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Grumpy Songs - In Honor of National Grouch Day


Finally a topic I can warm to!

You can't have a successful musical without conflict and you can't have conflict without some dissatisfaction or for the purposes of this blog: grumpiness. So there were a lot of songs from which to choose. Some will be familiar and some of them you'll probably think: Does that even qualify for this category? To which I say: Bugger off, will ya?.

"Why Can't the English?" from My Fair Lady. This was fresh in my head after last week's revisiting of the show in honor of Julie Andrews. Henry Higgins (as perfected by Rex Harrison) has to be one of the most irascible heroes of a musical comedy ever conceived. He's totally disagreeable and pretty much remains so for the entire length of the show and yet we want him to get together with Eliza Doolittle, a character we've grown to genuinely love. Why would we want her to have a lifetime of suffering with this awful man? Yet all of that comes after this brilliant introduction to the character of Prof Higgins and his singular view of the world.

"Miss Marmelstein" from I Can Get It for You Wholesale. Two years before nobody but nobody was gonna rain on her parade, Barbra Streisand stopped this show dead in its tracks with this delightfully dizzy character song written by Harold Rome. Other than in What's Up Doc I don't think she has ever been freer or funnier than she is in this number as the hen-pecked and put-upon secretary.

"Piano Lesson" from The Music Man. I've always had a special fondness for this song ever since my sister Jodi played Amaryllis in the Eastmoor High School production of the show in Columbus, Ohio. Of course Amaryllis doesn't sing in the number, she's too busy playing her exercises, which Meredith Wilson deftly incorporated into this Mother/Daughter "discussion" of the Daughter's exacting standards for what she looks for in a man. This song was probably my first exposure to "Balzac, Shakespeare and all those other hi-falutin' Greeks." And probably when I first fell in love with Barbara Cook and the delightful Pert Kelton.

"What Do You Want of Me?" from Man of La Mancha. I think that Aldonza must rival Henry Higgins for disagreeability in a musical. Yes, she's had a rough life "spawned in a ditch by a mother who left [her] there naked and cold and too hungry to cry." But that Don Quixote simply won't take no for an answer…and she needs to know just why. The result is a simply beautiful ballad that, more than asking questions why someone would care, looks deeper and becomes more introspective than the character probably intended. Mitch Leigh and Joe Darion's song is truly beautiful, and here it is definitively rendered by Joan Diener.

"Say Liza" from Liza With a Z. Well she's not that grumpy but she does have a valid complaint. This Kander & Ebb classic was originally heard back in 1972, and I doubt if anyone ever makes that Lisa/Liza mistake any more. This is Ms. Minnelli at her absolute peak, performing one of the best pieces of "special material" ever written. However, my favorite performance of this song was done by the blissfully oblivious Christopher Durang and Dawne (John Augustine and Sherry Anderson) in their show long ago at the Criterion Center in New York wherein Mr. Durang explained that Kander & Ebb wrote this piece of material especially for him.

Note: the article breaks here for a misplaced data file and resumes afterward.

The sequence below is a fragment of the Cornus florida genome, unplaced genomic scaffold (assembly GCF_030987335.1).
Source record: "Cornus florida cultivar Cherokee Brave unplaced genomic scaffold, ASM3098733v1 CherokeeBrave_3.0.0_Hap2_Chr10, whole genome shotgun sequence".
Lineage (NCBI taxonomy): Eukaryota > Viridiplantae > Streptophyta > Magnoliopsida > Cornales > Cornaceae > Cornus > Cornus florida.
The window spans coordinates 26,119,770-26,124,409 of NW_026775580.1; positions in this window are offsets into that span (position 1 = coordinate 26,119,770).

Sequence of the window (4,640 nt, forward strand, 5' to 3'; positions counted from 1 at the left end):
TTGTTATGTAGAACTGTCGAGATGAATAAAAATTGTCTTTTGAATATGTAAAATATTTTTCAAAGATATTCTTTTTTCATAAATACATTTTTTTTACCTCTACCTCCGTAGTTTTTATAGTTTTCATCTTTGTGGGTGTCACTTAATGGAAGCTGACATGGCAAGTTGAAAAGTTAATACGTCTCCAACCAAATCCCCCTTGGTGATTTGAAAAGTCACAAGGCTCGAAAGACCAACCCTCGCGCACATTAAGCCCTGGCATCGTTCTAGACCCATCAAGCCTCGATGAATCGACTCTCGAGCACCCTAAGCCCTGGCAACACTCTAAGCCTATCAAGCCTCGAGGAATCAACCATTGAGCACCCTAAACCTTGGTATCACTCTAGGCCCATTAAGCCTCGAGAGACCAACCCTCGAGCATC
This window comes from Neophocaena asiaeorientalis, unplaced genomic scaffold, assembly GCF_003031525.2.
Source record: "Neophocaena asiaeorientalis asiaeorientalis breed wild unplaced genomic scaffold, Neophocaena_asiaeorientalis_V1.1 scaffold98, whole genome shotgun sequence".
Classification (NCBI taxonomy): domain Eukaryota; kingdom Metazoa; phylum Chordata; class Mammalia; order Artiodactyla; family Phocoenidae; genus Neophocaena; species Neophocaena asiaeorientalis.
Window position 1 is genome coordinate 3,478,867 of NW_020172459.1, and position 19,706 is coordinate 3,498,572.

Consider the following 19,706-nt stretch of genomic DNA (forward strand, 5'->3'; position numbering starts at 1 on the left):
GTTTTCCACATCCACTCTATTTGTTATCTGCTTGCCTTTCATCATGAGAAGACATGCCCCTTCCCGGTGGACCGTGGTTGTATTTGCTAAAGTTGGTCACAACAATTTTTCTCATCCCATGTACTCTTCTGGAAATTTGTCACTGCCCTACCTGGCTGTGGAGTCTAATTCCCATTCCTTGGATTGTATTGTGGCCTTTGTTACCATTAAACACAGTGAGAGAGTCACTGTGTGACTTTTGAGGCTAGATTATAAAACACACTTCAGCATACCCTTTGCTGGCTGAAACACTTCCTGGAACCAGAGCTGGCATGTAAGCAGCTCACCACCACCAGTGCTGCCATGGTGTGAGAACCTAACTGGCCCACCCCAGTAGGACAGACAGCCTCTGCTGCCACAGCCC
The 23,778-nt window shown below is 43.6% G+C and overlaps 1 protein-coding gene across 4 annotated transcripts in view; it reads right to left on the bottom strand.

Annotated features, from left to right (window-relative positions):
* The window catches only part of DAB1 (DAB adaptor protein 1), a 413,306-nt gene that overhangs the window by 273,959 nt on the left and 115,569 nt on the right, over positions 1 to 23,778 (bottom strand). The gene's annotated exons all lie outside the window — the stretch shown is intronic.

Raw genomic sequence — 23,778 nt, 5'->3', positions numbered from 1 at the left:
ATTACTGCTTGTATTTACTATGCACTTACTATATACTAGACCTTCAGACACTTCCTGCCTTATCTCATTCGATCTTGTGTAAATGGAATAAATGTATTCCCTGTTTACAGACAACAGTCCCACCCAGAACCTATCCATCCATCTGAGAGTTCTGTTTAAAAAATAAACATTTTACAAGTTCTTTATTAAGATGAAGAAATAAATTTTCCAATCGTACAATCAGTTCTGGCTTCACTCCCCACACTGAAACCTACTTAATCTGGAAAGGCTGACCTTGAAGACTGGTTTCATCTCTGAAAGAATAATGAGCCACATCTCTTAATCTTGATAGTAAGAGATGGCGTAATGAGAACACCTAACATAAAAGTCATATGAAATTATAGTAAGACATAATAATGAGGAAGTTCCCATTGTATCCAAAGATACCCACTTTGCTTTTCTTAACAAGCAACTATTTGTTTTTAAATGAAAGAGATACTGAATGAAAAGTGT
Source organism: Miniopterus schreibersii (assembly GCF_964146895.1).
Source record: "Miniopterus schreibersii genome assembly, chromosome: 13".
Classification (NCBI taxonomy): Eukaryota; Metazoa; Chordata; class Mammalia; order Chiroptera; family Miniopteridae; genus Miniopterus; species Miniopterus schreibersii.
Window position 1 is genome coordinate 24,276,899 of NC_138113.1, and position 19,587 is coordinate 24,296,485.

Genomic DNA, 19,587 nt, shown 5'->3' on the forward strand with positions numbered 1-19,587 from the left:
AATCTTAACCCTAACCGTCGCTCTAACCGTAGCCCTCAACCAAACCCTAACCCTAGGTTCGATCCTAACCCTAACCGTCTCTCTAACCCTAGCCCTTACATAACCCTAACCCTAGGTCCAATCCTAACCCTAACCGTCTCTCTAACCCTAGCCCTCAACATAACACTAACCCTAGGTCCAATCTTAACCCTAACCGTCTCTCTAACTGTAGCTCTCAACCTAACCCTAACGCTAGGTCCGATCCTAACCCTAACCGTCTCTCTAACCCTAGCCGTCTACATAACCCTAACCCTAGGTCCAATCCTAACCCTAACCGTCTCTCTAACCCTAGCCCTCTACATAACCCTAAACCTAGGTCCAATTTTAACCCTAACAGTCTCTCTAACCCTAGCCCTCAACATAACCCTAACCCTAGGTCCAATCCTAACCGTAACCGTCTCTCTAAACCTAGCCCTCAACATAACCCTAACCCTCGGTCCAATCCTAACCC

"You Must Meet My Wife" from A Little Night Music. Only one of the characters in this brilliant Sondheim duet could possibly qualify as "grumpy" and that would be Desiree Armfeldt played to bitchy perfection by Glynis Johns. The other character Frederik Egerman played by Len Cariou is too lovestruck to notice he's being cut down to size every time she opens her mouth. Heaven.

"Class" from Chicago. Every once in awhile a razzamatazz musical has to stop and breathe - giving the cast and the audience a rest before hurtling on to a sensational finale. In Chicagothat miracle of a show from Kander & Ebb—it's this number wherein Mary McCarty and Chita Rivera (or Marcia Lewis and Bebe Neuwirth if you're listening to the revival recording) wonder not-so- ironically "Whatever Happened to Class?" The song always works.

"The Oldest Profession" from The Life. When Cy Coleman (and lyricist Ira Gasman) hand you a six-and-a-half minute jazzy solo in a new musical you take it and run with it. That's just what the soulful and sensational Lillias White did with this tour de force of a number which single-handedly won her a Tony Award. I'm not really a fan of this show but I know a classic Broadway showstopper when I hear one. And boy are her dogs barkin'.

My Favorite Year. I've written before about this Ahrens & Flaherty show, and its thrilling opening number before; but buried late in the show is a sorta grouchy song with an overlay of romance (or is it a romantic song with an undertone of grouchiness?). No matter which it's a beautiful song that tactfully expresses the yin-yang of romantic attachments: why couples who couldn't possibly seem more ill-suited for one another are actually perfectly matched: whether it's Henry Higgins and Eliza Doolittle, Desiree Armfeldt and Frederik Egerman; or in this case Benjy Stone and K.C. Downing (aka the "Breck" girl) charmingly portrayed by Evan Pappas and Lannyl Stephens, exposing one's grouchiness can lead to a happy ending if both parties will just "Shut Up and Dance."

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